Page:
But all that aside, there is plenty to be had for a very fun, very affordable night at the theatre in version three of (extra)ordinary,(un)usual. Topics given the Malicki touch include an office worker driven to extreme actions through enforced insomnia, a comic/tragic young man committed to rescue a trapped princess, an agoraphobe determined to step outside on their psychiatrists orders as part of their therapy (this particular skit is enhanced by recent tragic events that cause the audience to really think about their daily safety) and a tale filled with twists and turns playing constantly with audience assumptions based around two men who meet in a gay bar. After interval, we are tossed into the ring with a very funny Glenn Wanstall who plays a modest paper seller at a speed dating who suddenly becomes the battleground for possession by a horde of Greek Gods, we join a masochistic bride who only wants the wedding, not the marriage, and will do anything to repeat her fabulous day, Princess Peach from Super Mario Brothers giving us a good dose of the real (this was another favourite of mine – I’d love to see more combinations of gaming culture and theatre) rounding it all off with the aforementioned visit to Coles. The actors are all spot on (if there is one thing Pete does well, its direct a monologue) bringing an enormous committment and energy to each individual project. There are some familiar faces, and some new ones, including Debbie Neilson, Glenn Wanstall, Luke Reeves, Matt Friedman, Raechel Carlsen, Rosemary Ghazi, Tiffany Hoy, Yannick Lawry and Miss Suzie Q who all come to vibrant life under the Malicki touch.

If you’re new to theatre, or think theatre is too pretentious at the best of times, then (extra)ordinary,(un)usual is the show to debunk that idea and welcome you with open arms to the stable. It’s especially made to be enjoyed, to make you laugh and to make you think just that tiny weeny little bit – and that can’t hurt too much can it?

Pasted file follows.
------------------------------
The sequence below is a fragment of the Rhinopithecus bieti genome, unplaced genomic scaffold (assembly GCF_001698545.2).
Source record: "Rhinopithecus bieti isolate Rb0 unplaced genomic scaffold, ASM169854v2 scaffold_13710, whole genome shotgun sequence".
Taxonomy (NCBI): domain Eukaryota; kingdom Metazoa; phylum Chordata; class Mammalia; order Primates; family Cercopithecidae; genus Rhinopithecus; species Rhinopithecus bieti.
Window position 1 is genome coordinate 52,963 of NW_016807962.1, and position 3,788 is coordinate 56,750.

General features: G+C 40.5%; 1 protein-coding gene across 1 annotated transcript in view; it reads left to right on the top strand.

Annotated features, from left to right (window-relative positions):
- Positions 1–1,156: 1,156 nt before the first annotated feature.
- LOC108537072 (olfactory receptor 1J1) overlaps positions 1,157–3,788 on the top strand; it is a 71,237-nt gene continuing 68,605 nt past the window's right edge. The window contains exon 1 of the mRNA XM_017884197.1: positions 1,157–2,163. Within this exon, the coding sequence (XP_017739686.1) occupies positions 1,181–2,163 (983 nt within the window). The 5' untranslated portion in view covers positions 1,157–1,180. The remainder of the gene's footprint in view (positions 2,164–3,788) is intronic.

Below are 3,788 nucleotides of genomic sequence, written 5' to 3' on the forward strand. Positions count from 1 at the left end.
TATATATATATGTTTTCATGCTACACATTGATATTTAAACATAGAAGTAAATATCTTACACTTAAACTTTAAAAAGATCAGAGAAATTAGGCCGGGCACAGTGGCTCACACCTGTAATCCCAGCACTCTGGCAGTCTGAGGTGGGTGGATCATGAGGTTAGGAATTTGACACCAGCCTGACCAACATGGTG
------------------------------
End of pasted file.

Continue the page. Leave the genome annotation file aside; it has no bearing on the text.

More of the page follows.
(extra)ordinary, (un)usual III - New Theatre Sydney

Weekend Notes
Ellen Hird
May 16 2015

Event: 13/05/2015 - 27/05/2015

Dramatic entertainment at its best

The Monologue Project's stage show '(extra)ordinary, (un)usual III' showcases Australia's leading monologues and featuring the award-winning work of author/playwright Pete Malicki performed by Sydney's best stage actors.

The doors open and guests take to their seats, greeted to the sight of an actor asleep in a chair with a blanket draped over on top. Another curious sight is the body curled in the corner of the room. 

With good advice to turn off the phones during the two acts of 4x monologues each and an intermission to refill our glasses. We settle into our comfy seats, sip our wine and await for the first act.

The sleeping actor, Luke Reeves in the chair wakes and we are introduced to Gordon's life filled with perpetual noise. The neighbour's annoying leafblower (I can relate to this), his loud work colleagues, crying babies, loud TVs, noisy possums and the hooting owl. His only saving grace is the one silent morning each week. Quiet Friday. But when the neighbour starts renovating their kitchen and bathroom, Gordon starts losing the plot.

The lights go out and Miss Suzie Q in her first ever acting role is on the stage. Suzie immerses herself into the role of someone suffering from severe social anxiety. Voicing the perils of stepping out of the house into the harsh sunlight and the listing the possible dangers of walking to the nearby bus stop. Re-telling excepts of her psychologist's advice, she pushes forward to her goal of buying her favourite Lindt dark chocolate. An eye opening performance to social phobia.

Leaping into action is Captain Everything (played by Matt Friedman), the superhero of all superheroes, on his quest to rescue Princess Prettyface. His wild fast paced adventure will keep you literally on your toes as he swings between scenes of Star Wars, Batman, fighting Kraken only for the story to end with a terrible twist but that is for you hear and not for me to tell.